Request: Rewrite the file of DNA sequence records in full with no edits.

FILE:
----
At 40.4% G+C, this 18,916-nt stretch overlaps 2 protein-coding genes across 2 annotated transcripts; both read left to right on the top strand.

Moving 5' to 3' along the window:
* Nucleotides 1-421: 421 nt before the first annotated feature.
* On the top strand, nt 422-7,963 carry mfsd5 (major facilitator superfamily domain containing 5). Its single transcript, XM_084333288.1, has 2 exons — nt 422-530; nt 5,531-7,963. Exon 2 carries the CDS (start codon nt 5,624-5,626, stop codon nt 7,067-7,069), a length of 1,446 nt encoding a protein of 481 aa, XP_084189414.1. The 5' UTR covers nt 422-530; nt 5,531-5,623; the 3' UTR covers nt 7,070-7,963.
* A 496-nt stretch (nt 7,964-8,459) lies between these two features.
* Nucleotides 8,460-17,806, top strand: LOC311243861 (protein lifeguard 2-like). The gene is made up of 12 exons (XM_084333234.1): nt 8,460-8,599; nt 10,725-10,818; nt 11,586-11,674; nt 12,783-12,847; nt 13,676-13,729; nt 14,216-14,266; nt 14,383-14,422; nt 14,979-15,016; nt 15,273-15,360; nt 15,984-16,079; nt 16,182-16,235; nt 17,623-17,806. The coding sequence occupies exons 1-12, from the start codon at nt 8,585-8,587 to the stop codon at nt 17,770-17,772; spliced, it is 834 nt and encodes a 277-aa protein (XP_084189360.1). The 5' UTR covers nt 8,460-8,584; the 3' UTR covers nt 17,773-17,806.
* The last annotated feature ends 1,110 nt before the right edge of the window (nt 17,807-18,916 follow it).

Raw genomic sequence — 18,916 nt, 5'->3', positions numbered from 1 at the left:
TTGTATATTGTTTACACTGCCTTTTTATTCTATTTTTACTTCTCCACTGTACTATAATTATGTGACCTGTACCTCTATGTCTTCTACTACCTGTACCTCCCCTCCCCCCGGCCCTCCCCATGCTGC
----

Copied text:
At 40.4% G+C, this 18,916-nt stretch overlaps 2 protein-coding genes across 2 annotated transcripts; both read left to right on the top strand.

Moving 5' to 3' along the window:
* Nucleotides 1-421: 421 nt before the first annotated feature.
* On the top strand, nt 422-7,963 carry mfsd5 (major facilitator superfamily domain containing 5). Its single transcript, XM_084333288.1, has 2 exons — nt 422-530; nt 5,531-7,963. Exon 2 carries the CDS (start codon nt 5,624-5,626, stop codon nt 7,067-7,069), a length of 1,446 nt encoding a protein of 481 aa, XP_084189414.1. The 5' UTR covers nt 422-530; nt 5,531-5,623; the 3' UTR covers nt 7,070-7,963.
* A 496-nt stretch (nt 7,964-8,459) lies between these two features.
* Nucleotides 8,460-17,806, top strand: LOC311243861 (protein lifeguard 2-like). The gene is made up of 12 exons (XM_084333234.1): nt 8,460-8,599; nt 10,725-10,818; nt 11,586-11,674; nt 12,783-12,847; nt 13,676-13,729; nt 14,216-14,266; nt 14,383-14,422; nt 14,979-15,016; nt 15,273-15,360; nt 15,984-16,079; nt 16,182-16,235; nt 17,623-17,806. The coding sequence occupies exons 1-12, from the start codon at nt 8,585-8,587 to the stop codon at nt 17,770-17,772; spliced, it is 834 nt and encodes a 277-aa protein (XP_084189360.1). The 5' UTR covers nt 8,460-8,584; the 3' UTR covers nt 17,773-17,806.
* The last annotated feature ends 1,110 nt before the right edge of the window (nt 17,807-18,916 follow it).

Raw genomic sequence — 18,916 nt, 5'->3', positions numbered from 1 at the left:
TTGTATATTGTTTACACTGCCTTTTTATTCTATTTTTACTTCTCCACTGTACTATAATTATGTGACCTGTACCTCTATGTCTTCTACTACCTGTACCTCCCCTCCCCCCGGCCCTCCCCATGCTGC